[55] Whether the writer feels pressured to incorporate changes is more a matter how the bard chooses to utilize beta readers. In the end, most writers judge feedback suggestions in terms of how it fits with their vision of the story and either accept or reject the suggestions based on that evaluation. Beta readers can be a useful tool, particularly for newer bards, to gauge whether a story 'reads' as the writer envisioned it and to catch inconsistencies and errors.


[56] Feeling the pressure to conform to established fanfic conventions or standards and traditions is often an unspoken occurrence among writers. Because there are no set guidelines or parameters that are spelled out anywhere in the Xenaverse (save for a list of correct spellings of names/places on the show found at the Xenaverse Codex), it is difficult to identify universal Xena fanfic standards. In fact, because fanfic is such a wide-open creative endeavor, there are essentially no universal 'givens' with regard to character and story. However, it is safe to say that there are often a set of unspoken fanfic conventions that most readers and writers accept (e.g., Xena will most likely never become a real Hestian virgin, or having Gabrielle kill Xena for good is usually beyond the accepted bounds of the character).

[57] The interesting thing about Xena: Warrior Princess fanfic is that, despite the pressure to make the characters and stories 'fit' a particular view, many writers have chosen to take their stories in surprising directions and fascinating uncharted territories. Being able to 'buck the system' as it were and write stories that shock or challenge a reader is a real feat. Reaction from fanfic readers is likely to be either very positive or very negative when a fanfic standard is broken. However, for growth to occur in a particular domain such as fanfiction, new ideas and new perspectives are necessary. Both conforming to the pressures of current Xena fanfic convention and rejecting those standards characterize the state of this fan phenomenon.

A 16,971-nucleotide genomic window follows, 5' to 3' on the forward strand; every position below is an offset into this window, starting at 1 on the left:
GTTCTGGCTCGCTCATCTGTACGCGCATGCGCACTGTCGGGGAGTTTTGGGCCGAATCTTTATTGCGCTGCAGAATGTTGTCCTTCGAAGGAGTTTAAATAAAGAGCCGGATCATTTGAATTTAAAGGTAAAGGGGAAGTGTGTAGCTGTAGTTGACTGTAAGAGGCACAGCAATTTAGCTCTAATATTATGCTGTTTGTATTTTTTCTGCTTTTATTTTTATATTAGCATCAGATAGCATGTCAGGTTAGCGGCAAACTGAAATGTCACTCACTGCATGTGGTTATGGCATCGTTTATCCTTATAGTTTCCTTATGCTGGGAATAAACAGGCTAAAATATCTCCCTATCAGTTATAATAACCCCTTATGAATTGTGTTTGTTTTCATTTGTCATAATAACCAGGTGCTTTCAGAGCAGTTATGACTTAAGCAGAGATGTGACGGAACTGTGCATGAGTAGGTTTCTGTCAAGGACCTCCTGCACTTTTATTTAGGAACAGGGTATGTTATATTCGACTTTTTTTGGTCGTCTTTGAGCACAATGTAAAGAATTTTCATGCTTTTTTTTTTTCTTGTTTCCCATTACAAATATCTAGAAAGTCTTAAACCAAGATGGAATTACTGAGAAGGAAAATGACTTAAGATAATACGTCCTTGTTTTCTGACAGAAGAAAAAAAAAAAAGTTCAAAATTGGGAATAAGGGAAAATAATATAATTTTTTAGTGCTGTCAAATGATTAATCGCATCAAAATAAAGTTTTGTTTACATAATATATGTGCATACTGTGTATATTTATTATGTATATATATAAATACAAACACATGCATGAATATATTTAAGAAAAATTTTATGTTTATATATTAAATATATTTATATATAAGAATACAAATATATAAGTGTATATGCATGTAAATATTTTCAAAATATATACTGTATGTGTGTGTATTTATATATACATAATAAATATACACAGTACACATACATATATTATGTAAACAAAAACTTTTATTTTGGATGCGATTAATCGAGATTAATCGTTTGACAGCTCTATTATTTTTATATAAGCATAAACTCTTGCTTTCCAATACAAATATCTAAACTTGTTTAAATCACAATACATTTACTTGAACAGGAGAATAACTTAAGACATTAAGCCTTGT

Characterizations and UberTransformations: A Warrior and Bard by Any Other Name

That's right, my ancient Greek does sound southern, but this here's a telegram NOT a scroll!

Janice and Mel - can't live with them, can't live without them!

[58] One of the tasks a fanfic writer faces is creating characterizations that sound 'true' to those introduced in the television series. That is, most fanfic writers attempt to capture the basic elements of Xena and Gabrielle's characters and portray them in similar ways as that seen on the series. The blueprint of who Xena and Gabrielle are comes from the writers and creators of Xena: Warrior Princess and fan fiction is a recreation of those characterizations. Most people recognize 'essential' characteristics of Xena and Gabrielle and fanfic writers incorporate them into their fanfic stories (e.g., Xena is a dangerous, stoic, no-nonsense kick-*ss ex-warlord; Gabrielle is a complex, strong, emotional, capable bard and Amazon Queen). When a writer strays from the traditional characterizations of these two main protagonists, readers are likely to respond negatively because it does not match their conception of the characters based on the show.